The Cybersync transmitter, when pushed all the way forward until it stops in the shoe, isnt making contact. pull it back about 2 mm, and it works perfect. this was still an issue, as everytime they bumped it when looking in the VF, it was out of contact again. I guess one of two things, the mfg tolerence is lower on them and combinded with the tolerance on my trigger, it just doesnt work out, or the plastic on my trigger is way out of "spec" but just happens to work on  most cameras. This issue was resolved on EVERY canon camera that came thru my studio last week by sliding the trigger back about 2mm...

Dec 19 10 10:44 pm Link

Photographer

Tom Nguyen Studio

Posts: 416

Shakopee, Minnesota, US

Jason J Photography wrote:
Well problem solved I think...

As far as I could decipher, it was only low end canons that was doing it. I had a guy rent with a 5d mk 2 and he got frustrated, saying it was my inferior triggers misfiring, when in actuality it was him trying to shoot on continuous mode. He didnt want to hear anything about recycle times, and switched to his pocket wizards, only to see the same problem (and ignore my solution of waiting until he hears the beep confirming the flash is recycled before shooting again), and then just shut up and kept shooting like a moron.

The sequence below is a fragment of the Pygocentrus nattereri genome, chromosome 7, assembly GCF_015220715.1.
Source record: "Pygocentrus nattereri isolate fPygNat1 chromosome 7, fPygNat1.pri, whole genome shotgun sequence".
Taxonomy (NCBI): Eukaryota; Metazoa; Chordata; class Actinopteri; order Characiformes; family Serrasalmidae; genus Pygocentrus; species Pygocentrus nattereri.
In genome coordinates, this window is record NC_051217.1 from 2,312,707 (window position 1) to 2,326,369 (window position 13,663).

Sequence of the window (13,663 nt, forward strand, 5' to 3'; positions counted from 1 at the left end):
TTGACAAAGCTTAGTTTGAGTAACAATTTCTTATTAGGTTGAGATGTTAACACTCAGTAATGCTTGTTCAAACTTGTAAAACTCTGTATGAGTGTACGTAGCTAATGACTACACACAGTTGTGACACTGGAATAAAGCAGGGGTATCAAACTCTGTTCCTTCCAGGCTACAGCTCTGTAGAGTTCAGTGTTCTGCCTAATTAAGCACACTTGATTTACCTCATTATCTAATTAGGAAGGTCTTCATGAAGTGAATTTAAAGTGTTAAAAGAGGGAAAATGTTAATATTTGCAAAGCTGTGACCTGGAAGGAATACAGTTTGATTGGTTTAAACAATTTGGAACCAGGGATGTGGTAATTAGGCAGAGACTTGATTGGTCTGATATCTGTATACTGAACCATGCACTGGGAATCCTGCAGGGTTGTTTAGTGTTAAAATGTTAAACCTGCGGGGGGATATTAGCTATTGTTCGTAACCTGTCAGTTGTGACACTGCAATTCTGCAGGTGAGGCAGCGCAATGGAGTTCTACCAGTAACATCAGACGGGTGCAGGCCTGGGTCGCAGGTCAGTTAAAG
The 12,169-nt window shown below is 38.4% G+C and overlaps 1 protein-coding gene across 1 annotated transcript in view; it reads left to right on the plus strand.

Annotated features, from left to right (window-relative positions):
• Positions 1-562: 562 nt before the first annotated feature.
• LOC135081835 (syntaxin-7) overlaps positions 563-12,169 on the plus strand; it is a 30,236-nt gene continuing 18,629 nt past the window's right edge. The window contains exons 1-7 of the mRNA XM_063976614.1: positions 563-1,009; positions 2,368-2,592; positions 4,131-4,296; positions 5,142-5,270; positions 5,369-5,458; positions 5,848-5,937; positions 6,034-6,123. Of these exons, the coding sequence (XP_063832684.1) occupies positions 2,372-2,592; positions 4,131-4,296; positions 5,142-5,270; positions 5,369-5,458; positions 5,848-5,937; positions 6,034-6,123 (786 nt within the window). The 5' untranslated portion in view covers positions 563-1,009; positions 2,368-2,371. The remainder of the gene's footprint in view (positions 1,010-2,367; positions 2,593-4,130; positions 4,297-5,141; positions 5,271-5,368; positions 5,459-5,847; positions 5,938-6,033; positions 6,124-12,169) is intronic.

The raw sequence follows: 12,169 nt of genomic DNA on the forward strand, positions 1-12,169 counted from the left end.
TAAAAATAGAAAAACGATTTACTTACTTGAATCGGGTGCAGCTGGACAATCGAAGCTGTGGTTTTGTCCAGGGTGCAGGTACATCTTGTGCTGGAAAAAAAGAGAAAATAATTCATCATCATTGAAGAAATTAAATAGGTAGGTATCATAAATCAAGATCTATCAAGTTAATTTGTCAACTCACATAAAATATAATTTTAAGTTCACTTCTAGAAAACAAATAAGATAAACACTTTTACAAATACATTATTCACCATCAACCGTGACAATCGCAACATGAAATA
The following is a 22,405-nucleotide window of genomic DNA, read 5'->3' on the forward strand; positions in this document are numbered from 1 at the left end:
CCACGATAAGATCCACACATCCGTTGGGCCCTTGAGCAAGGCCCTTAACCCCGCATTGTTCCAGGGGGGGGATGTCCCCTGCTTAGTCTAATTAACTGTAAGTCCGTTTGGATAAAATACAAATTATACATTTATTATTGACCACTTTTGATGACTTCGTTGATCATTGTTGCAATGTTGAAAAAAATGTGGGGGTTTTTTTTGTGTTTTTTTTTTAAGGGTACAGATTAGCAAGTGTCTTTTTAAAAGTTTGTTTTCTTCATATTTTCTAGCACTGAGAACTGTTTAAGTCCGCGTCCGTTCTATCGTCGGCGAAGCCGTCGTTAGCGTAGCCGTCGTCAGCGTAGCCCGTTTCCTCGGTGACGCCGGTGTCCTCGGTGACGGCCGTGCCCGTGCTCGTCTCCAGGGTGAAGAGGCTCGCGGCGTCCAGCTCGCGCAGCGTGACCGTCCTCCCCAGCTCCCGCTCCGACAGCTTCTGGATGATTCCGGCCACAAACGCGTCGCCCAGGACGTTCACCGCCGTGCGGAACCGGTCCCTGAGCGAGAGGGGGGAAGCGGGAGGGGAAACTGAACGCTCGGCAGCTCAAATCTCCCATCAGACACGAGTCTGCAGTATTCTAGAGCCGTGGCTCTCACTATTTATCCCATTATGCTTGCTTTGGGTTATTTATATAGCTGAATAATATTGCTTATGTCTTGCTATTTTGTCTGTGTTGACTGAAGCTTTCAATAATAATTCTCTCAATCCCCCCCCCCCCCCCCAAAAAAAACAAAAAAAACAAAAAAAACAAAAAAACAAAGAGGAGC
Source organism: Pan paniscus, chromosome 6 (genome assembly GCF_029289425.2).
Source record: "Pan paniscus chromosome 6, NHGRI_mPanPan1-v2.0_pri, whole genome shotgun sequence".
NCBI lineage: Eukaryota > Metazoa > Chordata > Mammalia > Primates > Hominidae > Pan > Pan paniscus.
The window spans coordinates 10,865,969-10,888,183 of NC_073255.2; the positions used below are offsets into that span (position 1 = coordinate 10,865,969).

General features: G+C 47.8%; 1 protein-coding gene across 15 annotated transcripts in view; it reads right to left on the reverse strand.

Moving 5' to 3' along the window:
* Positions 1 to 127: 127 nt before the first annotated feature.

Anyway, I had 4 people rent this last week with low end canons like rebels and 40D/ 50D. The first person with an older rebel, I took some time to sit down and play with it to see if I could figure it out. It took about 20 minutes of experimenting to figure out it wasnt a menu item or anything, but I noticed her hotshoe flash (had turned my slaves on for her session) kept slipping out of its position and she kept resetting it.. For soem reason a lightbulb went off in my head, and guess what...